Innocent, sick children locked in police cells – why are we not prioritising children in need?

Blog post for the Daily Mail, 20 November 2012

The most shocking headline this weekend was surely that young children are being locked up in police cells when they are suspected of being mentally ill at the rate of nearly one child a day. Freedom of Information requests revealed that 347 children were detained under the Mental Health Act last year; children who the police or ambulance service thought were so mentally disturbed that they needed to be taken to a place of safety and assessed by a psychiatrist. The trouble was that there simply weren’t enough safe places to which children could be taken, so day after day an acutely distressed, vulnerable and sick child ended up in a police cell where they were totally isolated, instead of being in the reassuring presence of a qualified professional in supportive surroundings.

As with so many other illnesses, early assessment in mental illness is crucial to finding both the right treatment and for a more rapid rate of recovery. Imagine your child having a suspected appendicitis, being distraught in immense pain. The paramedic then tells you that as the local hospital’s abdominal surgeons are on an “away day” your child will be kept safe in a police cell in the meantime! (In one of the child cases above where they ended up in a police cell, mental health professionals were on an away day with no cover arranged at the local hospital). It’s a ludicrous comparison and scenario I will admit, such delays in assessment are unthinkable. However mental illness is just as important as physical; in fact it is in many ways unhelpful to separate the two as there are usually mental illness symptoms in physical sickness and physical symptoms in mental illness.

These are not children who have done anything wrong or criminal, they simply happen to be one of the 10% who at some point in their childhood suffer with mental illness. Even with a severe episode of ‘psychosis’ where someone loses touch with reality, for 25% of people it’s a one-off event.  Psychosis occurs in 3% of the population, making it more common than other conditions such as diabetes. Three-quarters of mental illness develops before we reach 25 years of age and overall mental illness accounts for about 23% of all disease (compared to cancer at 15% and heart disease at 16%) but only about 11% of the NHS budget is spent on mental health.

What this research highlights again today is that we are not resourcing mental health properly, and children’s services in particular are failing some of the most needy. The health minister Norman Lamb spoke on the radio yesterday about picking up with the Home Office on this issue, but he was getting mixed up with the provision of mental health services for  young offenders (also woefully inadequate). Mental health services for law-abiding young people are a joint responsibility for the Department of Health and the Department of Communities and Local Government, and although the health budget has been protected, cuts to Local Authority budgets have resulted in 53% of Councils cutting their mental health provision in the last year.

We have plenty of research that helps us predict the demand for mental healthcare. We also know that across the board, demand on the health budget is growing. While no politician will admit that we don’t have enough tax revenues to fund healthcare properly, and decisions on what we prioritise in the NHS are therefore taken by stealthy rationing, tragic occurrences such as the incarceration of highly needy children will continue. Surely politicians are failing some our most vulnerable children if they will not insist that child mental health is adequately resourced, even if it means that other, optional services are withdrawn? If there is one worthy task the new Police and Crime Commissioners can get straight on with, it is ensuring that no innocent, poorly child ends up in the police cells.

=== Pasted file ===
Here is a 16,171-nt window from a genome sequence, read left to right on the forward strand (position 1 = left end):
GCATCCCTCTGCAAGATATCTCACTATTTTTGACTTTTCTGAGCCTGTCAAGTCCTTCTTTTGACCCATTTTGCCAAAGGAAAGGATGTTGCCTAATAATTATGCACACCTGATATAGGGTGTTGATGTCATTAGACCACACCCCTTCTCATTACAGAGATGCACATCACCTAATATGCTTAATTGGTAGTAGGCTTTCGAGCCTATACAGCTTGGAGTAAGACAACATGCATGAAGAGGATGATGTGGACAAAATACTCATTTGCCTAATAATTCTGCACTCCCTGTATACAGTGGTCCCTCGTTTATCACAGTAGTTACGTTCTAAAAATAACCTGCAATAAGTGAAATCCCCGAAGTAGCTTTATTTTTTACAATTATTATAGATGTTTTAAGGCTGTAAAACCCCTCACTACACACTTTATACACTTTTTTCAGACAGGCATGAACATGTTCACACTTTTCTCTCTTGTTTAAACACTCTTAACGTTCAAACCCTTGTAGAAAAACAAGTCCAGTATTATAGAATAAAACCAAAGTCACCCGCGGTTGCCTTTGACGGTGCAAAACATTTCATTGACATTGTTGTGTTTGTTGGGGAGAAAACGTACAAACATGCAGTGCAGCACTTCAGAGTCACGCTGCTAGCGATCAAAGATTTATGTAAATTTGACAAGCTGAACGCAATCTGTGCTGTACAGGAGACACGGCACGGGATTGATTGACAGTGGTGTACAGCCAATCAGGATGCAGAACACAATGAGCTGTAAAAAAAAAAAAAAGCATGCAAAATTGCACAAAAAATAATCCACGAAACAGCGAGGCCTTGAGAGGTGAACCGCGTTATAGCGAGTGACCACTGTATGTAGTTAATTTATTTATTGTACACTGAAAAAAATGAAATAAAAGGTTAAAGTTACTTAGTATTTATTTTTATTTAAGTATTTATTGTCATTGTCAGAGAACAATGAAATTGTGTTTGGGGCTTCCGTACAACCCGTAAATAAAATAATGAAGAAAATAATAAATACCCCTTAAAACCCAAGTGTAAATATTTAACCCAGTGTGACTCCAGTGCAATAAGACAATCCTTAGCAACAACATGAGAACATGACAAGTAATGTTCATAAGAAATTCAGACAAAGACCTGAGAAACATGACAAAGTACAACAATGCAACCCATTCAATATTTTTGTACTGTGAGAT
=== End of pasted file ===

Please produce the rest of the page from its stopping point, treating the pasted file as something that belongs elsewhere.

About Julia Manning

Julia Manning is a social entrepreneur, writer, campaigner and commentator. She is based in London and is the founder and Chief Executive of 2020health, an independent, social enterprise Think Tank whose aim is to Make Health Personal. Through networking, technology, research, relationships and campaigning 2020health has influenced opinion and action in fields as diverse as bioethics, alcohol, emerging technologies, fraud, education, consumer technology and vaccination. Julia studied visual science at City University and became a member of the College of Optometrists in 1991. Her career has included being a visiting lecturer at City University, a visiting clinician at the Royal Free Hospital, working with south London Primary Care Trusts and as a Director of the UK Institute of Optometry. She specialised in diabetes (University of Warwick Certificate in Diabetic Care) and founded Julia Manning Eyecare in 2004, a home and prison visiting practice for people with mental and physical disabilities using the latest digital technology, which she sold to Healthcall (now part of Specsavers) in 2009. Experiences of working in the NHS, contributing to policy development, raising two children in the inner-city and standing in the General Election in Bristol in 2005 led to Julia forming 2020health at the end of 2006. Julia is a regular guest on TV and radio shows such as BBC News, ITV’s Daybreak/ GMB, Channel 5 News, BBC 1′s The Big Questions, BBC Radio, LBC and has taken part in debates and contributed to BBC’s Newsnight, Panorama, You and Yours and ITV’s The Week. She is mum to a rugby-mad son, a daughter passionate about Shakespeare, and wife of a comprehensive school assistant head-teacher. She loves gardening, ballet, Zimbabwe, her Westies Skye and Angus, is an honorary research associate at UCL and a Fellow of the RSA.
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